“The fact is that, you know, you came out of the gate and you stumbled,” says a thoughtful Rep. Mike Coffman. The Colorado Republican may be too limited in his views. He’s thinking about the Trump administration, such as it is. Jennifer Rubin, Republican cheerleader and Washington Post blogger, goes a bit wider.
The Ryancare fiasco, Rubin says, “has revealed how dreadful the GOP is when it comes to governing.” Did I say Republican cheerleader? Well, within limits. She loved Mitt Romney until he lost. She loved the GOP until it had to do something besides bitch. For any adult fan of the party, the GOP in 2017 is like your comic book collection when you turn 14. You look at it and realize you’ve lost a lot of time.
To recap: for seven years the Republican Party—everybody in it, high and low, establishment and outsider—said Obamacare was a disgrace and had to go. Finally they took power: presidency, House, and the Senate. They teed up Obamacare and prepared to take a whack. Then the golf club wound up around their neck. Why? Because 20 or 30 congressmen figured there should be no subsidies, no rules, just insurers selling insurance. While all the other congressmen figured that was crazy. The 20 or 30 believed in that no-government stuff, the rest knew it was a crock. If the government took a walk, these people had constituents who were going to die. They knew Washington had to keep its finger on the health care market. But how?
Hence Ryancare, the contraption that wasn’t a free market but wasn’t Obamacare. Yes, the Congressional Budget Office said millions of people would lose coverage under Ryancare. Old people fixing cars in Nebraska would have to sell their homes to pay their premiums. But at least there’d be tax credits, and the companies couldn’t screw you over pre-existing conditions. Go full-barrel free market and the home sellers would be the lucky ones. Officially, of course, the Republican Party believes in the free market above everything. But come on. The guys know that the health care market causes death and bankruptcy unless the government steps in. Except the 20 or 30. They float above these things.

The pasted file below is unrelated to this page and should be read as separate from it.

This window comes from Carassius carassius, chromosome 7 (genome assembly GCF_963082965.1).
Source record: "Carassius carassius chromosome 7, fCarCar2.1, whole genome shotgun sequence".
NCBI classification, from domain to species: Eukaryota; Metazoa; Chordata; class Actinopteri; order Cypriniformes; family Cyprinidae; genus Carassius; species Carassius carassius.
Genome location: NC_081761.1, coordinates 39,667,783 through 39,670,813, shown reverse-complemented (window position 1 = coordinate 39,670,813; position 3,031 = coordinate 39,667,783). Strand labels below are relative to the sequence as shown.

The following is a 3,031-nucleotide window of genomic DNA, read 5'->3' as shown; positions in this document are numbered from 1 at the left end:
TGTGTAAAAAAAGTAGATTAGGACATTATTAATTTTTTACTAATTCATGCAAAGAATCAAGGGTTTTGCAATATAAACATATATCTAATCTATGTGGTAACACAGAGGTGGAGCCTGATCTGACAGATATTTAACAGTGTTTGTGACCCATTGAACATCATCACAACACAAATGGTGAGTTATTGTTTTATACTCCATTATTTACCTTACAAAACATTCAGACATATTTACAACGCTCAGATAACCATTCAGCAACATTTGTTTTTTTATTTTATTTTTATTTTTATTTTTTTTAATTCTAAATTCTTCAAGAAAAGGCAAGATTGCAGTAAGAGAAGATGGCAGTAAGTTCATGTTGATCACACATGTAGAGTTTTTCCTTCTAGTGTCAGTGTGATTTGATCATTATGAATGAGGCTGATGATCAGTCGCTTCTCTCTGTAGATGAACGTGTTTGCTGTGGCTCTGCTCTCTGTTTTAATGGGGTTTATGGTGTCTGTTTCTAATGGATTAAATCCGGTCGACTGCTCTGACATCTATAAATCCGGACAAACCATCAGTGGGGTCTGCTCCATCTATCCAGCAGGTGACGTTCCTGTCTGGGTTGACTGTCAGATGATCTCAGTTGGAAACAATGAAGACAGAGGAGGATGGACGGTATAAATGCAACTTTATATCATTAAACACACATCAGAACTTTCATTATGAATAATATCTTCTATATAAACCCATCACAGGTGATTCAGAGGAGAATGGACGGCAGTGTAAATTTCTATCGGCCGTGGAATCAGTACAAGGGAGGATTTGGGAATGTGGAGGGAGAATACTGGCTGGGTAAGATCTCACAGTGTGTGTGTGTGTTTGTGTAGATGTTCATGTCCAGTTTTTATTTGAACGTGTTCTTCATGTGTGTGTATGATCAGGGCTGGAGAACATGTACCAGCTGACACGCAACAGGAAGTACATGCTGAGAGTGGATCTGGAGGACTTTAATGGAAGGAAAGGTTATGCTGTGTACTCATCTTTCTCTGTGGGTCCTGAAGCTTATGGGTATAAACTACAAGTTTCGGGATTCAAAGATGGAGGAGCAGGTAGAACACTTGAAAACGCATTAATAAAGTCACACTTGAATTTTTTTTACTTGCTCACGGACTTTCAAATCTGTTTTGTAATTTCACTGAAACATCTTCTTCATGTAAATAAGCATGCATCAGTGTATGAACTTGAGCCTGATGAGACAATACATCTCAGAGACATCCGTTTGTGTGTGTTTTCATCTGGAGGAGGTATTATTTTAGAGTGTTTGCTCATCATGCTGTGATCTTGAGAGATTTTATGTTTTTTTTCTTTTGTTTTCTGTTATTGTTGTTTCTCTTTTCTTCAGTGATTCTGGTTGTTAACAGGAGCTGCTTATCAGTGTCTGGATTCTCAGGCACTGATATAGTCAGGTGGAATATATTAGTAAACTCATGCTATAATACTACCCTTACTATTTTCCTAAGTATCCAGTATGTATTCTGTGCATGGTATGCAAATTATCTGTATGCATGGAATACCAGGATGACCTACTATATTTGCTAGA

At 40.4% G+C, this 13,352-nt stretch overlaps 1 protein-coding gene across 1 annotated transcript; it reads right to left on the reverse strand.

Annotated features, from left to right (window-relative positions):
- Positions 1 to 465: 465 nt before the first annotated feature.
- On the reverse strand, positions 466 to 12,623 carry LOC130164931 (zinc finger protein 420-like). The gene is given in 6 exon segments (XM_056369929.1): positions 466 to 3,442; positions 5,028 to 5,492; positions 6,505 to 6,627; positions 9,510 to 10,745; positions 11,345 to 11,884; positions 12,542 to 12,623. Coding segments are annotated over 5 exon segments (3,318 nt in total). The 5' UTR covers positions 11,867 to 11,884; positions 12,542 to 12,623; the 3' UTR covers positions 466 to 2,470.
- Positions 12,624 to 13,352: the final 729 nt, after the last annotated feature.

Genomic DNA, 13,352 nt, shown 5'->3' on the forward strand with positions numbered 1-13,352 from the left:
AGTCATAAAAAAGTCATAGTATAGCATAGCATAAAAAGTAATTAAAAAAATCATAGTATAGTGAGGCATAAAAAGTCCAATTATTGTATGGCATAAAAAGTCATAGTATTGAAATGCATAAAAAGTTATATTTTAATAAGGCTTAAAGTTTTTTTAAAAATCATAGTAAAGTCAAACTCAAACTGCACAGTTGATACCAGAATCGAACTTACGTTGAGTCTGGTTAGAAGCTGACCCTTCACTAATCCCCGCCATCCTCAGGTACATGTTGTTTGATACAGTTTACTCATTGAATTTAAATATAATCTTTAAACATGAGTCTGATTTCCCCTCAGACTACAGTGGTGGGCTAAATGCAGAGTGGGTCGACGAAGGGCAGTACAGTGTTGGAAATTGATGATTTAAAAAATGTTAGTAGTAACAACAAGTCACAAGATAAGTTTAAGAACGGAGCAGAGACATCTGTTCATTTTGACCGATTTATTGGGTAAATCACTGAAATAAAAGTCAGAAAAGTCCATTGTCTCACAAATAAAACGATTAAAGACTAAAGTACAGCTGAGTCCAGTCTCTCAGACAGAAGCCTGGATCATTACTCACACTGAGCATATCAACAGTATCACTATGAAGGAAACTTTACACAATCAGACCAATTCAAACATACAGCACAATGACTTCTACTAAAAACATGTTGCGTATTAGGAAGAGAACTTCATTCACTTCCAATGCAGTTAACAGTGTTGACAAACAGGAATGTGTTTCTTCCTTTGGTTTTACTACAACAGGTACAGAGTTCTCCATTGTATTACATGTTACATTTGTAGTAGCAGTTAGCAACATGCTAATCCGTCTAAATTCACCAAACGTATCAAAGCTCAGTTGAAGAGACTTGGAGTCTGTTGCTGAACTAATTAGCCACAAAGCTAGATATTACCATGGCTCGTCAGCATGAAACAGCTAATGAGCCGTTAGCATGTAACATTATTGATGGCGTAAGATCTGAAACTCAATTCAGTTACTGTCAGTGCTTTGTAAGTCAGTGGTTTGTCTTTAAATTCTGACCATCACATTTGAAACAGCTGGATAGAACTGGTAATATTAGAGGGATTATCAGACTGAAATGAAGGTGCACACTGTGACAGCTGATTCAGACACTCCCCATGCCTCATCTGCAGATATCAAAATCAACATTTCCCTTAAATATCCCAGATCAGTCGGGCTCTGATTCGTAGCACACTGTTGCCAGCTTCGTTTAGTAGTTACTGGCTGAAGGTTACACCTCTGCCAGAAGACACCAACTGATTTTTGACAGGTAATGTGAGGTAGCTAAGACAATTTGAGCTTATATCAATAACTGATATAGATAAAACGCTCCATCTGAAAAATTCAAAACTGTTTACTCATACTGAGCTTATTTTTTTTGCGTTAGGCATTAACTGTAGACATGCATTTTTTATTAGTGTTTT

Of course, anybody worried about dead or bankrupt voters has to prefer Obamacare to Ryancare. The first bandages and braces a precarious system; the second would’ve been, at best, a piece of masking tape. But Obamacare has the wrong name. The Republicans spent so long battling their make-believe American Mao that they had to strike down his program or look like fools. So they tried and they failed, and now they look like fools who have shit on their face. The reason is simple: their heads are up their ass.
The Republican Party has been devoted to fantasy for 20 years or more. They’ve given up on governing and become an entertainment operation, one with an unlikely dependence on voters. Ryancare was just a piece of pretend, a chance for Republicans to act like legislation is something they do. It isn’t. Paul Ryan is a guy who’s good at looking soulful on TV. He doesn’t know policy, he knows how to make people think he knows policy. Donald Trump can’t close deals; what he can do is bluster. Dumb people decide he’s Mr. Dynamite, which is why he’s now chief executive.
Ryan the insider and Trump the outsider, Ryan the stalwart and Trump the new arrival, Ryan the ideologue and Trump the whatever—they share an address that’s a long way off from reality. The GOP lives there too. All that rugged individual stuff is bullshit. We need government and we especially need it when our bodies are conking out. Everyone knows that except a couple dozen congressmen in safe districts. As they pulled Ryancare toward their views, the other Republicans peeled away, fearful of what voters would do them if the thing went through. Fun’s fun, and the boys had taken their turn decrying Obamacare, that socialist abomination. But when it came time to strike the blow, they knew playtime was over. Get rid of that thing and the voters would kill them, because that thing actually does a lot of good. Republicans can’t admit as much, but they can demonstrate it. That’s what they just did. They also demonstrated they should be nowhere near government. It isn’t what they’re for.
—Follow C.T. May on Twitter: @CTMay3